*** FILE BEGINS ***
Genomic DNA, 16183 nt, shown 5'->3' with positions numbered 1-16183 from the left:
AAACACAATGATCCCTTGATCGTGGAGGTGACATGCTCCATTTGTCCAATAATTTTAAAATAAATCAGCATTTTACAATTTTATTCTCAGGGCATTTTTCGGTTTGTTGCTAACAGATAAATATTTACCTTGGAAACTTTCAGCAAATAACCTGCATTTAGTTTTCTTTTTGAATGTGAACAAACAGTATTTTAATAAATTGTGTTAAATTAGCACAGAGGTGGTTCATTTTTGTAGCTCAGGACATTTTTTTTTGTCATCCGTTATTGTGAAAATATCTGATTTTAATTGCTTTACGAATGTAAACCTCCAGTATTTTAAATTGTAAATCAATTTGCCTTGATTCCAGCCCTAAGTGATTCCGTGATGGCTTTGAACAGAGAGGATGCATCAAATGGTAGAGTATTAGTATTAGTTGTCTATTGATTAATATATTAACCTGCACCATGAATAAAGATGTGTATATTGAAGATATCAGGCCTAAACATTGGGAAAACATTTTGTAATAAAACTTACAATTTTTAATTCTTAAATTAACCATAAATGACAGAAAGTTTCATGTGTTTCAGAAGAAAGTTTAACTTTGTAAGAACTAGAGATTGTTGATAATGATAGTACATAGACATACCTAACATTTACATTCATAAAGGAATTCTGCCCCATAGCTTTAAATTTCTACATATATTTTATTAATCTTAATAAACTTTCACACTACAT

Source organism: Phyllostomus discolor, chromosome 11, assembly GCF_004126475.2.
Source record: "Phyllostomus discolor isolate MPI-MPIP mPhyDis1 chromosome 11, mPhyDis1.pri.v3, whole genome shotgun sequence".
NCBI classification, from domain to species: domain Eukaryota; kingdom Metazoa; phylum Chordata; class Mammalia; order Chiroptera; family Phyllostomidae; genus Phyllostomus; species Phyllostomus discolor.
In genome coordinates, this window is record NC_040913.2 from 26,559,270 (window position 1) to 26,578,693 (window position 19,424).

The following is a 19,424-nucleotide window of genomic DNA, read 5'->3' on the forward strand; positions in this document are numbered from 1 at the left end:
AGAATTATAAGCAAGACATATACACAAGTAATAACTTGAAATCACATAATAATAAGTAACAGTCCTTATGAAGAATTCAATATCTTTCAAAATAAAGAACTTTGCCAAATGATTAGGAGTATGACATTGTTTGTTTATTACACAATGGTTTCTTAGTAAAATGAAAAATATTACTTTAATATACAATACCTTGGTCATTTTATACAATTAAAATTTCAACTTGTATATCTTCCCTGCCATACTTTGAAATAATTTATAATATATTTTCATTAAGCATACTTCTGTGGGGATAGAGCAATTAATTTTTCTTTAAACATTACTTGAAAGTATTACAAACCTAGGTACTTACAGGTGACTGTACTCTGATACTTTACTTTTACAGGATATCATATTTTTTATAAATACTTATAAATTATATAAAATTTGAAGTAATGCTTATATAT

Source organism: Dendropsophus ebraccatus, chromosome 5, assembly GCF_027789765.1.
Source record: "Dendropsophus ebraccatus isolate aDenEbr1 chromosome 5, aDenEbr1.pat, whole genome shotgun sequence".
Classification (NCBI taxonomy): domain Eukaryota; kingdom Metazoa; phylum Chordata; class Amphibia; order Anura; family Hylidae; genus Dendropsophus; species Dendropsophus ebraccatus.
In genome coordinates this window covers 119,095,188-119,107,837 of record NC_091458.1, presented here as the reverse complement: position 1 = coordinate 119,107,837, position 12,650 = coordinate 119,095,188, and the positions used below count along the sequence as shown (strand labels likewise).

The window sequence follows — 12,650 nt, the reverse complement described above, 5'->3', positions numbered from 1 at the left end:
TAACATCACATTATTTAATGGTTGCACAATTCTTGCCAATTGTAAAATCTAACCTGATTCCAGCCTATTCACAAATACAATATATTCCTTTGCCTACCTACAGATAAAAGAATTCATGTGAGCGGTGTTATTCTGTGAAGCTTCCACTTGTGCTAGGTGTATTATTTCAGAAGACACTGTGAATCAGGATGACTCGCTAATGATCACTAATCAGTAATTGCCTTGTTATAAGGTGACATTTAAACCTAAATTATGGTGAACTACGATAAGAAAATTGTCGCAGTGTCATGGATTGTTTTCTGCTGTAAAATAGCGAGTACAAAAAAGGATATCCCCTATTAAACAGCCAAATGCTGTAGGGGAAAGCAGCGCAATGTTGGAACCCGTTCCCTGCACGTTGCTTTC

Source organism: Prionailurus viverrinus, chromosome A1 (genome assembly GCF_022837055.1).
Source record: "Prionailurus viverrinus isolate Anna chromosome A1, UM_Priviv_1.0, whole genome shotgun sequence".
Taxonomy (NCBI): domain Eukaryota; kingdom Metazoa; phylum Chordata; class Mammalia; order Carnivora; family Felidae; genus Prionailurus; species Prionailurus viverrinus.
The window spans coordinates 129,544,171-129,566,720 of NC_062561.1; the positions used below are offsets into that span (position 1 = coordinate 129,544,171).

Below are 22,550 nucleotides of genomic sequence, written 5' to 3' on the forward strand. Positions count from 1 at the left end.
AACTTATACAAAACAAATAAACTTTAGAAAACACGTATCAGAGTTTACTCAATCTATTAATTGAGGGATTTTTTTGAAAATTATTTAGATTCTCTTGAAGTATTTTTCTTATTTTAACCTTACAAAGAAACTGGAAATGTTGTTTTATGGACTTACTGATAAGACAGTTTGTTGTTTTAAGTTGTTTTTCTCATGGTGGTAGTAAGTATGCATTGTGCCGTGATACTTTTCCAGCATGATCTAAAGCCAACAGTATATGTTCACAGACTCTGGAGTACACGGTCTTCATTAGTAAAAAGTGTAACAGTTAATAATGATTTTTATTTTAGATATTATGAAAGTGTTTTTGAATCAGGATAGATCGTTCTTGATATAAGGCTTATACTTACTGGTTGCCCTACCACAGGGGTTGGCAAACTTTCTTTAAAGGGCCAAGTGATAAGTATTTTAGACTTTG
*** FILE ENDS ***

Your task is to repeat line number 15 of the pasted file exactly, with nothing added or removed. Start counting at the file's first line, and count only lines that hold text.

Source organism: Prionailurus viverrinus, chromosome A1 (genome assembly GCF_022837055.1).